Memory foam mattresses vary considerably in terms of price. A standard memory foam model will cost anywhere from a few hundred dollars to several thousand, although most buyers pay less than $1,500 for a new mattress. Memory foam hybrids tend to be a bit costlier; you should expect to pay at least $2,000, although luxury brand models may cost more than twice that much.
If you are considering a memory foam mattress, here are a few questions to ask.
- What is the density? The density of a memory foam mattress will affect contouring, motion isolation, heat retention, shape recovery, off-gassing levels and price. First determine which density most closely aligns with your needs and preferences, and then you can decide which brands and models will work best. Also keep in mind that memory foam mattresses with low density will have a shorter lifespan than high-density mattresses.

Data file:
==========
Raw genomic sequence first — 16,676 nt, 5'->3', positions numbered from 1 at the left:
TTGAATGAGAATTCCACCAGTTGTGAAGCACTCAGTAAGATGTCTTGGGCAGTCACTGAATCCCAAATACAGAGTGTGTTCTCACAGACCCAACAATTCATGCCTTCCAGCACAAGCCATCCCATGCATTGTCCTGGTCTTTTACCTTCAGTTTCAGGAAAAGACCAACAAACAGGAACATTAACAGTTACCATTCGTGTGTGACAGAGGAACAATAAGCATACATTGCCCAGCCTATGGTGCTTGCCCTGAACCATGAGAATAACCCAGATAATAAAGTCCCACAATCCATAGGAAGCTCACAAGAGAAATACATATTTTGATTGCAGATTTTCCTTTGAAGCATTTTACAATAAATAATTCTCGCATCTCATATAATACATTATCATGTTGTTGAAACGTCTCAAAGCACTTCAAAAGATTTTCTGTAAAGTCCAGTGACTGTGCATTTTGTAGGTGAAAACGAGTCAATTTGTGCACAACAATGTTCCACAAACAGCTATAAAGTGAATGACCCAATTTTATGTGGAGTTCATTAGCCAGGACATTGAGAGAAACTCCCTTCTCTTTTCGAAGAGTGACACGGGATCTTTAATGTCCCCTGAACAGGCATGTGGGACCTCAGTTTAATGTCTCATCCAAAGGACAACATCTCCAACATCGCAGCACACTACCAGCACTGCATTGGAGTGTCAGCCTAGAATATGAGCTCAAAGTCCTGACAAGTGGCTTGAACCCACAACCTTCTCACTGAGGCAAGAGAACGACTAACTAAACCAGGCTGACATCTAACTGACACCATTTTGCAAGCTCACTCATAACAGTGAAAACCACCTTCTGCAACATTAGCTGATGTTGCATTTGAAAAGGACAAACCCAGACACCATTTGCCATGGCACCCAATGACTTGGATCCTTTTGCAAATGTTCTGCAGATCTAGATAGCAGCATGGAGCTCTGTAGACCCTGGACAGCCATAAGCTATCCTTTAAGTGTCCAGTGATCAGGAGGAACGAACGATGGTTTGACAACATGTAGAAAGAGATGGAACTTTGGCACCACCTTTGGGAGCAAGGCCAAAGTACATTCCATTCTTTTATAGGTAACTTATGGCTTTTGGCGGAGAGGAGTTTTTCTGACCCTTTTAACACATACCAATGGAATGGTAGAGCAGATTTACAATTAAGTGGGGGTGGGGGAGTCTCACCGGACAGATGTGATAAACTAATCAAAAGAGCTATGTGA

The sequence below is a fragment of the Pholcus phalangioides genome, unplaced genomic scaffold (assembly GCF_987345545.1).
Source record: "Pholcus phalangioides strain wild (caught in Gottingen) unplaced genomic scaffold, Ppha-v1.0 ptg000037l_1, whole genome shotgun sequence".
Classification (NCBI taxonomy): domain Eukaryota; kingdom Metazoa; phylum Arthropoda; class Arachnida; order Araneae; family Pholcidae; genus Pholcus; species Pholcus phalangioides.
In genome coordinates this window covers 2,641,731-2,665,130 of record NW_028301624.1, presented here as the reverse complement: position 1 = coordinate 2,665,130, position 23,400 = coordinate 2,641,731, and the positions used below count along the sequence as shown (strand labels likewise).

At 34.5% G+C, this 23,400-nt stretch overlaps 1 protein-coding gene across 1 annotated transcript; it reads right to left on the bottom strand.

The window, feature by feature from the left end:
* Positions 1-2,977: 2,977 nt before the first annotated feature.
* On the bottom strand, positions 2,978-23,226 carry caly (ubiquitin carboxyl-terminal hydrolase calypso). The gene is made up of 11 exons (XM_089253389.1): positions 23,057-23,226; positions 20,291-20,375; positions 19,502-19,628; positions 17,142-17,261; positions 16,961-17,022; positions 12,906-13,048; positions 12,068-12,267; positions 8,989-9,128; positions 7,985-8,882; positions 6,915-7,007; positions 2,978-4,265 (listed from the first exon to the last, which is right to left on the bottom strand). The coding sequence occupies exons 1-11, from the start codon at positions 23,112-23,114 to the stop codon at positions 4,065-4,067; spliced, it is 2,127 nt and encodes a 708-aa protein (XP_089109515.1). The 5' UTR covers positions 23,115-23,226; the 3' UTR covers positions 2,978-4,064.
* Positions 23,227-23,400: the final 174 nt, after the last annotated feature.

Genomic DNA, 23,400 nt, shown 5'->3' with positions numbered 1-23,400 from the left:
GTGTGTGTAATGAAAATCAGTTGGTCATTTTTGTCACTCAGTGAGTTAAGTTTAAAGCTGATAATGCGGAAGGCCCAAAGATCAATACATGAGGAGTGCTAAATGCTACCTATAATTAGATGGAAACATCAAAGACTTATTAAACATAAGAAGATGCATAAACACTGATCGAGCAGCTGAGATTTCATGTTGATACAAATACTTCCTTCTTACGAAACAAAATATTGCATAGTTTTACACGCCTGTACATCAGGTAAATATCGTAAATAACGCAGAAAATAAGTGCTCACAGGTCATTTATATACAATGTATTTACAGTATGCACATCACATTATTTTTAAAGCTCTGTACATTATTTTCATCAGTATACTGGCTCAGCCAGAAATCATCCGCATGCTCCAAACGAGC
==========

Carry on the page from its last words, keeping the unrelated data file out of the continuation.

- What is the ILD? Although an ILD of 13 to 15 is considered optimal, every sleeper has different preferences when its comes to softness and firmness.
- How thick are the memory foam layers? Mattresses with thin memory foam layers are more resilient and less prone to sagging, while thick layers are associated with poor shape recovery and a short lifespan.